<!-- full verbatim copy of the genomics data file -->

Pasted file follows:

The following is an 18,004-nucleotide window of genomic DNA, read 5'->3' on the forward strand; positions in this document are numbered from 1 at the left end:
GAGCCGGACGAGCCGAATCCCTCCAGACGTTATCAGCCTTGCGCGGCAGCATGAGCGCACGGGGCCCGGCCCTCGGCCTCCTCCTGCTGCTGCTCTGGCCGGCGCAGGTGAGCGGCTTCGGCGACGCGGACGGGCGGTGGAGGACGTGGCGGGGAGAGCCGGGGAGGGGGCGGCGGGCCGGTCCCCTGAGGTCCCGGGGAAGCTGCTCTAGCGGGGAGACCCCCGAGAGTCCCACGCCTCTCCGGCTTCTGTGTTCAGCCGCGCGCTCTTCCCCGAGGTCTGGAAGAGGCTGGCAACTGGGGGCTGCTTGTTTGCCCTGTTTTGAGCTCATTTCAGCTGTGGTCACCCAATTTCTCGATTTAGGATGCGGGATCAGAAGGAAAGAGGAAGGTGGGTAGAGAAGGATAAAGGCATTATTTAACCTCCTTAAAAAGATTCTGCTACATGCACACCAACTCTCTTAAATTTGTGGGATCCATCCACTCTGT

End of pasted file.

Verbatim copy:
The following is an 18,004-nucleotide window of genomic DNA, read 5'->3' on the forward strand; positions in this document are numbered from 1 at the left end:
GAGCCGGACGAGCCGAATCCCTCCAGACGTTATCAGCCTTGCGCGGCAGCATGAGCGCACGGGGCCCGGCCCTCGGCCTCCTCCTGCTGCTGCTCTGGCCGGCGCAGGTGAGCGGCTTCGGCGACGCGGACGGGCGGTGGAGGACGTGGCGGGGAGAGCCGGGGAGGGGGCGGCGGGCCGGTCCCCTGAGGTCCCGGGGAAGCTGCTCTAGCGGGGAGACCCCCGAGAGTCCCACGCCTCTCCGGCTTCTGTGTTCAGCCGCGCGCTCTTCCCCGAGGTCTGGAAGAGGCTGGCAACTGGGGGCTGCTTGTTTGCCCTGTTTTGAGCTCATTTCAGCTGTGGTCACCCAATTTCTCGATTTAGGATGCGGGATCAGAAGGAAAGAGGAAGGTGGGTAGAGAAGGATAAAGGCATTATTTAACCTCCTTAAAAAGATTCTGCTACATGCACACCAACTCTCTTAAATTTGTGGGATCCATCCACTCTGT